Fluid Logic enters its Beta phase with Listing support.
Fluid Logic is the latest addition to Gloo‘s ever-growing family of extremely powerful features, aimed towards enhancing your Elementor workflow. We’ve quietly released this amazing tool in Alpha, but now, With Gloo ver. 1.3 having just been launched, Fluid Logic enters the Beta phase of its ongoing development. Fluid Logic encompasses a multitude of solutions for implementing logical visibility conditions, not only for widgets, sections and columns, but also for form fields, and even form actions, allowing you to rethink dynamic visibility.
Fluid Logic‘s true strength lies in its flexibility and ease of use, especially when it comes to form field conditions, which, in an Elementor environment, is something extremely in-demand. For it to come out of Alpha, however, we needed something more: while we have very clear ideas on what Fluid will become (we will be sharing them in time), we wanted it to have an extra punch to truly launch it into its Beta phase.
Logic Conditions for Listing Items.
Fluid now supports listings. What this means, if you’re working with JetEngine, is that you can apply our many logical conditions to elements within the listing items. To give you an idea of how this works, exactly, we need to understand that a listing item is a template that we can build using Elementor, inserting and styling elements to our liking, dynamically calling back to the type of content and data that we want to list.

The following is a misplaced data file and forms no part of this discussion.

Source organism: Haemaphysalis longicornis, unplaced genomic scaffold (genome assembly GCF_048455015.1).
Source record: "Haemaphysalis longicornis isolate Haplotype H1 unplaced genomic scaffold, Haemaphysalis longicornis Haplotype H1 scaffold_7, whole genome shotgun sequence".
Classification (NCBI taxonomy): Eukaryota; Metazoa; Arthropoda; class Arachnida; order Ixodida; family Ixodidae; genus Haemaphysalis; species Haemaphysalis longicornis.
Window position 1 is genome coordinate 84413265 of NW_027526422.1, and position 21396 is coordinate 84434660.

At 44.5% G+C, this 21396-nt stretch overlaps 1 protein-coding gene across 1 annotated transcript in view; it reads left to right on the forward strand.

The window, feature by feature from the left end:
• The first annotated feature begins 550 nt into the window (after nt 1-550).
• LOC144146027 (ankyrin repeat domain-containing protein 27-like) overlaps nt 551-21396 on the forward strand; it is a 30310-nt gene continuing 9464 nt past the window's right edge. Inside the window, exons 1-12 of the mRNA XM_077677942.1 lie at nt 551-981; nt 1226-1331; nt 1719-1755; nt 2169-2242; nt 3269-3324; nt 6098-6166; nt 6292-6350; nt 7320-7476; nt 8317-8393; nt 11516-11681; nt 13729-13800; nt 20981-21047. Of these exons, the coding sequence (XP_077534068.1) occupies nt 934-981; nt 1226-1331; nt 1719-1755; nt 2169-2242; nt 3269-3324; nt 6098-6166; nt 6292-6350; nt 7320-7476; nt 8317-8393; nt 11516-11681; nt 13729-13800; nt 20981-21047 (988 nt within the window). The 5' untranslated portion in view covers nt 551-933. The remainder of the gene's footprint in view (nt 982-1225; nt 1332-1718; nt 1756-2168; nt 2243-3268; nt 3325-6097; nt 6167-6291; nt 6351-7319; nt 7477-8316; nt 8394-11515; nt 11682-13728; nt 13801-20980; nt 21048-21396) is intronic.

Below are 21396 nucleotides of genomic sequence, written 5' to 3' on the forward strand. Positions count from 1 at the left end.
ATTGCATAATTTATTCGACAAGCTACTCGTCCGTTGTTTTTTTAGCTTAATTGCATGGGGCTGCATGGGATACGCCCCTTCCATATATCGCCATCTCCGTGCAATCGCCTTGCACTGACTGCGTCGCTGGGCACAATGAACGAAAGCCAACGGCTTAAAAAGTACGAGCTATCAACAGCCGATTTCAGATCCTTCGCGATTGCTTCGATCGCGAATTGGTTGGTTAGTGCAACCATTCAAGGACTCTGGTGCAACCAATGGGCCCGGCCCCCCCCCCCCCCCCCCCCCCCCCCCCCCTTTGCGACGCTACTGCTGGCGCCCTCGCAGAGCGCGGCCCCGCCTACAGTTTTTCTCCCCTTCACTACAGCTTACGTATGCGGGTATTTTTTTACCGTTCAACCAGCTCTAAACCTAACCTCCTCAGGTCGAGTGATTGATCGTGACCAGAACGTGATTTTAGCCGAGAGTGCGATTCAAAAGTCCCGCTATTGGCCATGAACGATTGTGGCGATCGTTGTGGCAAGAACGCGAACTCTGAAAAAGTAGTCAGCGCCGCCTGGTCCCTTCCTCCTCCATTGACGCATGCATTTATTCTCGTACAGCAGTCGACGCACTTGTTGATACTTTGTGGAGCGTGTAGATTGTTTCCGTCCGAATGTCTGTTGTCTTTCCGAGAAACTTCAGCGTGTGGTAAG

Let’s say we’re listing certain posts within a Custom Post Type we’ve made. This CPT of ours has multiple meta fields to it, some of which are toggleable flags. With Fluid Visibility toggled on in the Gloo Dashboard, we can now map the return value of a Dynamic Tag that checks for the meta field toggle to conditions to show, or hide the element within the listing template. (Gloo‘s own Dynamic Tags come very much in handy here)
In turn, this will hide or show this element within the listing item which is itself within the listing grid widget that we will have placed on any page we need it in. An use case that instantly comes to mind is using elements inside the Listing template as tags for a post, and hiding or showing them according to the value of the related meta field.
We can show the author of a post only if they’re not a guest author, hide a taxonomy term of a post if it’s not the same category as the others, and so on and so forth.
While Fluid as a whole is already extremely innovative in itself, what’s extremely special about this new listing support is that it’s proof that Fluid‘s new Logic Chains can be used in elements within elements and still work on all levels. Call it a proof of concept of sorts as we move to push the envelope further than it’s ever been pushed before on logic visibility conditions.